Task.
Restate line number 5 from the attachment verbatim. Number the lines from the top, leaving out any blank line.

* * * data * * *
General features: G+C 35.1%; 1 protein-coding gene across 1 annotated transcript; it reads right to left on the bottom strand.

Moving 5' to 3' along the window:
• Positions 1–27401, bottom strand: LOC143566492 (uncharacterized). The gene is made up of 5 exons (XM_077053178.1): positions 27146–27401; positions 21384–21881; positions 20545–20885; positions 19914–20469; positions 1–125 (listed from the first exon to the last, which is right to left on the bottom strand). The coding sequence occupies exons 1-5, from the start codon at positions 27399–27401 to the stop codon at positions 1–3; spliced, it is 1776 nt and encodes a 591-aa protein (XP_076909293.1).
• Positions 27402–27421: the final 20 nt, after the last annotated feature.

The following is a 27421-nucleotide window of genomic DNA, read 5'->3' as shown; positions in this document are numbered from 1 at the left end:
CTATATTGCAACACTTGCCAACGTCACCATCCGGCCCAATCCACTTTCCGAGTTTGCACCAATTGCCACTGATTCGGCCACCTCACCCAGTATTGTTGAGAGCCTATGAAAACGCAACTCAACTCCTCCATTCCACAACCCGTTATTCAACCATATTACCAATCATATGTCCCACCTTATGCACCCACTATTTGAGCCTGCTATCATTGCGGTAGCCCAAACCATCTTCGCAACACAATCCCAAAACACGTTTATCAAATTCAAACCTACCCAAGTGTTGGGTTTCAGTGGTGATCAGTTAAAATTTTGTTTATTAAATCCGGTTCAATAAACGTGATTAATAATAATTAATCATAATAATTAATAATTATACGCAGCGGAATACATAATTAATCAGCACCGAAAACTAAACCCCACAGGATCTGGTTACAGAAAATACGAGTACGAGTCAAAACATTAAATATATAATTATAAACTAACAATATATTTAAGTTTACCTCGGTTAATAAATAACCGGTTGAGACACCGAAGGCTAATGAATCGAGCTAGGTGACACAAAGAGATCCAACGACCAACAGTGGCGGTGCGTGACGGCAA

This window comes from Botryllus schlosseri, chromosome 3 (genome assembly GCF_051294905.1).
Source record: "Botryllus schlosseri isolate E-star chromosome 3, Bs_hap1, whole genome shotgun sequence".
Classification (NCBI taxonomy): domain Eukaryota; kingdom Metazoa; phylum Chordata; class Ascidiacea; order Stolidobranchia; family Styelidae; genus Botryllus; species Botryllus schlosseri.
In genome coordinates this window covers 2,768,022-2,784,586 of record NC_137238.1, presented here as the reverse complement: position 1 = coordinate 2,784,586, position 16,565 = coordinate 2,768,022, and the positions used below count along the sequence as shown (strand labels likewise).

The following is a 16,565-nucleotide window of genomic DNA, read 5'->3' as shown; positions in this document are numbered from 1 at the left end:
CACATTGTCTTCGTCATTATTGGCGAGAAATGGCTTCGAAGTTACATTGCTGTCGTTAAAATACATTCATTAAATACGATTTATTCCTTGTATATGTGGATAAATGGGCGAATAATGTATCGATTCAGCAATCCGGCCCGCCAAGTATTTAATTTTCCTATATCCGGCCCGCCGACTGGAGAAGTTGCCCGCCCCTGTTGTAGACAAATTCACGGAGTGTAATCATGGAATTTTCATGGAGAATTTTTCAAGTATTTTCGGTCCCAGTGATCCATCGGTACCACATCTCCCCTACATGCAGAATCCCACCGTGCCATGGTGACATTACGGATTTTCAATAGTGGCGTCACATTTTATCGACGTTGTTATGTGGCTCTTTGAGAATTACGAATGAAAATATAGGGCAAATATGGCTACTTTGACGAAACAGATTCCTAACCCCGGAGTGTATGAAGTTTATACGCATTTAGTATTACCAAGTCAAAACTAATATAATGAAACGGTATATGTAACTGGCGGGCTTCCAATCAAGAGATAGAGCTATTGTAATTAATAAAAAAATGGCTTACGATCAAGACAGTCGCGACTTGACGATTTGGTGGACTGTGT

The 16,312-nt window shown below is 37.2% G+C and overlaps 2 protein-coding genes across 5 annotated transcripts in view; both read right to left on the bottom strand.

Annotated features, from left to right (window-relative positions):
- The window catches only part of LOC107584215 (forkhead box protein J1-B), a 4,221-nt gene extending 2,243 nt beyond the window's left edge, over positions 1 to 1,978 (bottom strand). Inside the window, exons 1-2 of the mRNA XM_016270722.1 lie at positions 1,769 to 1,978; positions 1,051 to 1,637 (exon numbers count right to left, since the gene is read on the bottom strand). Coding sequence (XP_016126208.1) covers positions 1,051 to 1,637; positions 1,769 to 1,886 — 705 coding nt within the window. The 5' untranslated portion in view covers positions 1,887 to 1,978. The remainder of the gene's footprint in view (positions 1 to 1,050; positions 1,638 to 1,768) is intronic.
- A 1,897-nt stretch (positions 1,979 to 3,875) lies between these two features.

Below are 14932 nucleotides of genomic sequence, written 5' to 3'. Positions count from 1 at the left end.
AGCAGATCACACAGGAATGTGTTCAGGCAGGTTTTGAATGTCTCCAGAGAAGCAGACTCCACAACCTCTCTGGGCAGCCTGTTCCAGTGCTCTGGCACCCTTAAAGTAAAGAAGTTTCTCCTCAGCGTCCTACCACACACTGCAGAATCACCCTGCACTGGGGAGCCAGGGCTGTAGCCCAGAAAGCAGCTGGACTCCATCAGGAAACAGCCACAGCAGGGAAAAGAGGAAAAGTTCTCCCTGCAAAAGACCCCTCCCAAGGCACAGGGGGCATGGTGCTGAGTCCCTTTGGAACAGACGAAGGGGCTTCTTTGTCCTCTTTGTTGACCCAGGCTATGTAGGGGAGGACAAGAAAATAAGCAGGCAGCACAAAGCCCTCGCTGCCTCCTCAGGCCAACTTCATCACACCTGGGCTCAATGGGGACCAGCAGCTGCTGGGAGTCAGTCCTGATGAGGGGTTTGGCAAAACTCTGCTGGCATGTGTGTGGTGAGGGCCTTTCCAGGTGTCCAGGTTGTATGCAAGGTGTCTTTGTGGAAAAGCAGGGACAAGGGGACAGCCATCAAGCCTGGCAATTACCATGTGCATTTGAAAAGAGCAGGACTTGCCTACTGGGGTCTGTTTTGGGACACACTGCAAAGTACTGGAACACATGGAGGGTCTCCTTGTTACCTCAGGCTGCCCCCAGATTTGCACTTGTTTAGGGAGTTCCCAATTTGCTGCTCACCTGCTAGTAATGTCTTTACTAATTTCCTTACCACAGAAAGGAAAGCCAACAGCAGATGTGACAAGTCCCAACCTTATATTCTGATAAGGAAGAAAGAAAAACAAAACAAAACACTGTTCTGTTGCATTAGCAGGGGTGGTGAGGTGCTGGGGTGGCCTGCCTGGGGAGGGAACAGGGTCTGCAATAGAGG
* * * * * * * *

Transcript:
The following is a 27421-nucleotide window of genomic DNA, read 5'->3' as shown; positions in this document are numbered from 1 at the left end: